Submission Fees Are Wrong
Writer addresses ethics of submission fees
Welcome to our weekly column offering perspectives on lit mag publishing, with contributions from readers, writers and editors around the world.
I don’t submit my work anywhere that charges a reading fee.
I used to. When online submissions first became a thing I was happy enough to give a few bucks to literary magazines versus the P.O. It saved me a trip! The cost of postage! Envelopes! Paper and ink! (Though I use most of these, anyway, and still make trips to the post office.) No great fortunes are being made in literary magazines, and they need my two dollars. (And everyone else’s two dollars.)
But I just don’t think that way anymore.
To be clear: I love literary magazines. I’ve subscribed to many over the years and bought copies at bookstores and newsstands. I’ve even worked at a couple, including having a graduate assistantship as an editor at one while completing my MFA during the days of paper slush piles and SASEs. I am rooting, always, for the success of literary magazines, and I fully understand that their environments are often hostile.
But that doesn’t mean that I think writers should have to pay to play. Lit mags subsisting off their submitters—their rejectees—is not the right or ethical thing to do. (Almost all submitters are rejectees; publication is, as it should be, highly competitive.) It’s not LuLaRoe by any means, but it feels like its smaller, more distant cousin.
A writer submitting work who is trying to place multiple pieces is easily looking at spending at least $200 a season. (This is not even counting contests, which I gave up longer ago than I did submission fees.) They might stop submitting excellent work purely for financial reasons. Maybe you’ll say submissions should be more targeted, but every serious writer I know always starts submissions with the most prestigious (or highest paying) publications. I’ll never forget the fellow graduate student who had a simultaneous submission out to “The Big Toe Review” and “BFD Magazine,” only to be accepted by the smaller journal just hours before getting accepted by “BFD.” (This was in landline phone times.) Would a less ambitious—and perhaps less costly—submission strategy be good financial sense? That’s right, kids: Aim low!
(You might be thinking that maybe the writer of this piece has to pay submission fee after submission fee because they just aren’t any good. Maybe that’s what the universe, those long submissions lists, the marketplace!, is trying to say. Sure, art is subjective, but this isn’t about sour grapes: I have an MFA from a great program, been awarded grants, have publications in well-regarded literary magazines, two traditionally published novels (in a category other than literary fiction), and a literary agent (they work with me only for novels, as there is not enough money in shorter work to share).)
Why do major magazines housed at large universities—or colleges with impressive endowments—need to rely on Submittable? Is there no one, not even an undergraduate computer science student in the 200 level poetry class, who could build a system, even if it’s with Google Docs?
Why do major magazines housed at large universities—or colleges with impressive endowments—need to rely on Submittable?
Do literary magazines view that submission fee as a barrier to entry? As a way to control the firehose of submissions? If so, for shame. Give us a quiz about your online issue then. Hide a secret code in sample work on your website, for crying out loud. And in the world of stored credit card data and in-app purchases, how much does paying a submission fee actually slow someone down?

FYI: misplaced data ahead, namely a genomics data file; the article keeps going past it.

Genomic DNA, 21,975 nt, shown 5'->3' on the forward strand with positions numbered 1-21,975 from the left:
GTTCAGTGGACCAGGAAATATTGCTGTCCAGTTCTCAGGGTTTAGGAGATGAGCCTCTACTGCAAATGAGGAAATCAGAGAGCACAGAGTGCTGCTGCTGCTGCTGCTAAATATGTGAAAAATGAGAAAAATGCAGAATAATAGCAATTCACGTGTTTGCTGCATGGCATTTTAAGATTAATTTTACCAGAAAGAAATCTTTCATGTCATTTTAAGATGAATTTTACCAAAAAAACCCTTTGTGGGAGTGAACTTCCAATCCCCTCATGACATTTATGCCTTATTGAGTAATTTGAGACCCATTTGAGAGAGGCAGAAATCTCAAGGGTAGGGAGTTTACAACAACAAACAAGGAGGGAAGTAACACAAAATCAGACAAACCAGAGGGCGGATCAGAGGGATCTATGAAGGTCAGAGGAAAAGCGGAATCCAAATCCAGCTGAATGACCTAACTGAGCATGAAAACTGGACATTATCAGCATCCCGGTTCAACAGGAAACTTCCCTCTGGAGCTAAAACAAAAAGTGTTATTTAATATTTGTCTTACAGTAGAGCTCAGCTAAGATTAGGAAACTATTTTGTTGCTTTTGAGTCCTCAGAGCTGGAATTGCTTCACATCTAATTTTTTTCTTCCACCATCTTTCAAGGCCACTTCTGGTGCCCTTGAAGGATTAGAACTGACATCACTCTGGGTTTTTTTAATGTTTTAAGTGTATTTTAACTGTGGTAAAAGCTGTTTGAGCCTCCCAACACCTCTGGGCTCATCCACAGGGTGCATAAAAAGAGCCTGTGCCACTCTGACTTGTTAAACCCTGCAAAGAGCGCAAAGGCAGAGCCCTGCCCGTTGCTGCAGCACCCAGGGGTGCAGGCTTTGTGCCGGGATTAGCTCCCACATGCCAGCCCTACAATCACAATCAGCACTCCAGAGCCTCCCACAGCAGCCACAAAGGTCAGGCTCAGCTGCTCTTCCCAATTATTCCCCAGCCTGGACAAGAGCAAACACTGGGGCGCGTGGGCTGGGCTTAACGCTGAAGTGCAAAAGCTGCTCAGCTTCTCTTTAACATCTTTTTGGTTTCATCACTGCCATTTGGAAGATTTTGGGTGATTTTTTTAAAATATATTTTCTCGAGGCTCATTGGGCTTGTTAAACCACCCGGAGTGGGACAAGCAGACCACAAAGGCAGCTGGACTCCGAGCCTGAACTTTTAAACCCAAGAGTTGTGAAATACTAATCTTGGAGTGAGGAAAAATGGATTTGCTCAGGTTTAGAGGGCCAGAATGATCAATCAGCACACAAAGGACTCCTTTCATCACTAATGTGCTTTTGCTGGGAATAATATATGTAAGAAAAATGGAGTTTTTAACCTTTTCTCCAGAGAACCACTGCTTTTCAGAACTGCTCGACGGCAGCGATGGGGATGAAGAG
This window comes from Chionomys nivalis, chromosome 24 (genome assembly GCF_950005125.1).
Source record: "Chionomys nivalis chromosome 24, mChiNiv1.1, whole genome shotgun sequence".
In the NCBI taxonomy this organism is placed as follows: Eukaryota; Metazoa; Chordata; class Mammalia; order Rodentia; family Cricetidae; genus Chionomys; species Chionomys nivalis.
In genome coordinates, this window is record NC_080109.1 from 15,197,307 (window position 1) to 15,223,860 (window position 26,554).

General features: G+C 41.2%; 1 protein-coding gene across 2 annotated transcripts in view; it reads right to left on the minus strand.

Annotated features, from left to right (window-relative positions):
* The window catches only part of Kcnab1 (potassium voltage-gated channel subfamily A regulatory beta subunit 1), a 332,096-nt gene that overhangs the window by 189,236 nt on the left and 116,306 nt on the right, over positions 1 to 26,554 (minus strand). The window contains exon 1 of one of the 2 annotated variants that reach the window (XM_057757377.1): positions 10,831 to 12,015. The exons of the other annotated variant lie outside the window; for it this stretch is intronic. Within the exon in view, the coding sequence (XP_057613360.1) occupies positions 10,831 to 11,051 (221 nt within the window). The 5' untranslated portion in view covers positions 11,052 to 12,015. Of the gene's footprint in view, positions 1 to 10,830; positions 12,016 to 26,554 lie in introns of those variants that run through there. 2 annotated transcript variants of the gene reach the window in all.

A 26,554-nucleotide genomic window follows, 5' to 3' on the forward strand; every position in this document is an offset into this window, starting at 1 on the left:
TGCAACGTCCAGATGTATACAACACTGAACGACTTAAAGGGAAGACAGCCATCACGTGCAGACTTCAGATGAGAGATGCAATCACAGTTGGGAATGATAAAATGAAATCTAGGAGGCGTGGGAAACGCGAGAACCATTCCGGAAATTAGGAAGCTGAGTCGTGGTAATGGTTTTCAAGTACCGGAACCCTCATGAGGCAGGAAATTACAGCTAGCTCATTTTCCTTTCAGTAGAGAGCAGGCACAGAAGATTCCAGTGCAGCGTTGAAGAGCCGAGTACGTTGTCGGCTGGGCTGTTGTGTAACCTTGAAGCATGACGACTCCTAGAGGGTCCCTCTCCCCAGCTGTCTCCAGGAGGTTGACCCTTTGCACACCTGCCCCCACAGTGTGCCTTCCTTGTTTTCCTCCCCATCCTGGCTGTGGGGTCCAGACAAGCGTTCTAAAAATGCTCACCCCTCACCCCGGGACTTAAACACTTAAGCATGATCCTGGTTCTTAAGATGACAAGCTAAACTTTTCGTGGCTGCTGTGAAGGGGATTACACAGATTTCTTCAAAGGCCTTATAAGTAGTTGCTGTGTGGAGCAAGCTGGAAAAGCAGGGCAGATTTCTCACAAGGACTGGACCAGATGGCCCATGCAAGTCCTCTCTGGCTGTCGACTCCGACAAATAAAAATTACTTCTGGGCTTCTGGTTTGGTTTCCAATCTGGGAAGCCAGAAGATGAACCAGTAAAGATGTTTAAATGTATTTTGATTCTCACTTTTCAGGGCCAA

If a lit magazine charges submission fees but offers no payment, is the poverty supposed to be the proof of our art? And what about journals that charge fees but pay very, very nicely? I don’t want to complain about writers actually getting paid (especially very, very nicely) but a publication like that is even more likely to solicit work, making the odds in the slush even worse.
Capped submissions, or capped free submissions, seem to be one way literary magazines try to address this issue, but when submissions are capped, are the magazines getting the best works for their publication, or rather submissions from the best-organized writers? (As if the academization of writing hasn’t already pushed us in this direction; the writer who can fill out forms is the writer rewarded.) If submissions have to be capped, will they all be the quality, aesthetic, and vibe that the journal or its editors seek? Do these caps lead to more solicited work?
Additionally, many writers are captive submitters, striving to build their C.V.s, be more attractive PhD applicants, go on the academic job market, fill in yearly performance reviews, or be eligible for grants. Are submission fees not akin to paying the company store?
Many magazines seem to be trying to take a conscientious approach to this situation. Some offer free submissions to underrepresented writers, which I applaud. Some magazines are transparent about their funding and use of Submittable fees (like Epoch). Some offer coupons toward subscriptions (like Ecotone). Some create revenue by offering extra services and feedback (like Event), or offer year-round submission windows to subscribers.
If we weren’t paying a few hundred bucks a year in submission fees, would we be able to subscribe to more literary magazines?
Look, I know two to five bucks on Submittable per submission might be less than the cost of postage. You’re welcome to choose to pay submission fees all you want. But charging fees to people submitting work is simply wrong. We can find a better way.
I love this essay. I especially love how it confirms the choices I have already begun to make for myself. I am no longer an emerging writer, an emerging literary translator, or an emerging anything. And even if I were, I shouldn't have to pay abusive fees to offer up the fruit of my pen.